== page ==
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The likes of John Dutton (Kevin Costner) and Kayce (Luke Grimes) walk in and out of encounters with the law hassle-free, almost making estranged attorney son Jamie (Wes Bentley) feel even more unwanted than he already is. What backhanded deals were done to ensure that John Dutton could walk onto a crime scene and demand answers from cowering police officers? It’s never clarified. The truth is that John Dutton is Montana’s unofficial governor long before it’s made official, and that’s the norm in Sheridan’s shows.

Jeremy Renner’s “Mayor of Kingstown,” Mike McLusky, has similar reach and involvement in matters that he has no reason to be. Why? Because his brother and his father before him were “fixers,” allowing him to make dirty deals happen that others can’t. It’s a song we’ve heard before. Under Sheridan’s watch, though, things always go super-sized. Renner’s hero is calling the shots whether he’s with the police and even the FBI, with the first season finale even seeing him act as a hostage negotiator during a prison breakout.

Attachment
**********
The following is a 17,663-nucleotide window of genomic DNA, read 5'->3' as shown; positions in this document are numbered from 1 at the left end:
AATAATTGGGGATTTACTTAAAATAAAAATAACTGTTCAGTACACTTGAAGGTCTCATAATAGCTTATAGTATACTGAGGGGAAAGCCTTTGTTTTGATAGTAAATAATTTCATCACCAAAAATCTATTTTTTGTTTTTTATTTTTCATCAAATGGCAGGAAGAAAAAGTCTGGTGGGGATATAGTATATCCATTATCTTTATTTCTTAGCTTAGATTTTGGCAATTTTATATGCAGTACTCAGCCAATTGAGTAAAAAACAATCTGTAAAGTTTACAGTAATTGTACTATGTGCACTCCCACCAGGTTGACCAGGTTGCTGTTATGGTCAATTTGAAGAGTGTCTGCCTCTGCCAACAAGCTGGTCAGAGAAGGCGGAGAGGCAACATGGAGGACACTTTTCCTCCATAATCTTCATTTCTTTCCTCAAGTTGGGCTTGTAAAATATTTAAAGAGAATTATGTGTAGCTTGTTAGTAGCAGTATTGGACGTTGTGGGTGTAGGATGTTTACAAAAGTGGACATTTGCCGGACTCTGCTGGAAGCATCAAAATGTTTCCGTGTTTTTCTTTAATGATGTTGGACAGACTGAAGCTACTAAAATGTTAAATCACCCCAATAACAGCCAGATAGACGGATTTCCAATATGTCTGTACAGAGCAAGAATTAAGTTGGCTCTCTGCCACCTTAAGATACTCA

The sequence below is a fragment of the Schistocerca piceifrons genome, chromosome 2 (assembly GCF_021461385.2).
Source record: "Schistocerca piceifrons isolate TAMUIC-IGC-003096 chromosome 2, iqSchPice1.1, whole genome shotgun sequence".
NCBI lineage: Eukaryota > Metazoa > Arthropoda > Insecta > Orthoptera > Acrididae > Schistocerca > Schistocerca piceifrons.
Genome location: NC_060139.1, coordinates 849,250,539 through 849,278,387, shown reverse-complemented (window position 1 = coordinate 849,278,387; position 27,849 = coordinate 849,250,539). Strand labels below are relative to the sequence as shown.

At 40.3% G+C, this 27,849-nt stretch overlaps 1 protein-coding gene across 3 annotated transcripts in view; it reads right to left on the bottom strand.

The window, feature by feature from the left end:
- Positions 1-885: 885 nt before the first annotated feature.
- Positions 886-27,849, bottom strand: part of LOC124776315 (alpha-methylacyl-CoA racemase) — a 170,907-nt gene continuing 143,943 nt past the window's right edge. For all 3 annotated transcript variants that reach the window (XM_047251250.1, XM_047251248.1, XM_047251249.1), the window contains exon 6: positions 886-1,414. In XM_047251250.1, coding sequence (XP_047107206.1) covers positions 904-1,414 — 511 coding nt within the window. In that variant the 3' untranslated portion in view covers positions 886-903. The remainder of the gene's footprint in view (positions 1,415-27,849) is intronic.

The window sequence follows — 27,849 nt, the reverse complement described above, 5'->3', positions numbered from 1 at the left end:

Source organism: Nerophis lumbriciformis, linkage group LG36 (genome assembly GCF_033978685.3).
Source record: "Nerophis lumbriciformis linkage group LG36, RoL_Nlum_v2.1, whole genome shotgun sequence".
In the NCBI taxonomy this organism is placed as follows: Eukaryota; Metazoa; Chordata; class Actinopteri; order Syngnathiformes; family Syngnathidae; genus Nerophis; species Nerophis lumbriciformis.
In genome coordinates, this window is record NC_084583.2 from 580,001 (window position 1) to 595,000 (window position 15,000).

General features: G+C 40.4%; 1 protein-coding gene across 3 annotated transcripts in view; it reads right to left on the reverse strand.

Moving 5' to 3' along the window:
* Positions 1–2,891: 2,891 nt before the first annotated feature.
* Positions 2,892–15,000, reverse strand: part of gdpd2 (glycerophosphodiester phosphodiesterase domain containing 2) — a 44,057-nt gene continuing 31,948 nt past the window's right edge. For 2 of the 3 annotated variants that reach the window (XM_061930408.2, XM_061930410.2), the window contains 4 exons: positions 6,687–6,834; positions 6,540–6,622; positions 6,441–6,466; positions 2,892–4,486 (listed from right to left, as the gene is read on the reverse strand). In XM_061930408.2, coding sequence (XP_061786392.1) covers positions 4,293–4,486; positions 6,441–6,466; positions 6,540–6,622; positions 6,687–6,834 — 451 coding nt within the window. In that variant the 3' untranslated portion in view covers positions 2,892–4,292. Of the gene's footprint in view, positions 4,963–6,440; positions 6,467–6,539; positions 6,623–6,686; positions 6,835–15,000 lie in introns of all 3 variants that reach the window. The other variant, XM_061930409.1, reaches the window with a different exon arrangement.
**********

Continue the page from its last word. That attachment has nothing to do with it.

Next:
The repeating point here is that the show seems to side with the morally dubious characters doing morally dubious things, but never questions the how, why, or sense of it. In Sheridan-land, “good guys” have to do bad things, and anybody mildly purer of heart gets run over.

Good guys don’t last long in Taylor Sheridan’s shows, to a repetitive degree

Jimmy in hospital

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There’s no doubt that characters like Rip Wheeler (Cole Hauser) from “Yellowstone” or Tim McGraw’s James Dutton from “1883” are characters audiences are drawn to because of their skewed morality and itchy trigger fingers. Lost souls trying to do right, even if it means getting their hands excessively dirty, is a hook that always works. At some point, though, it feels excessive — especially when every Sheridan show goes out of its way to tear apart any of the genuinely good people unlucky enough to end up there.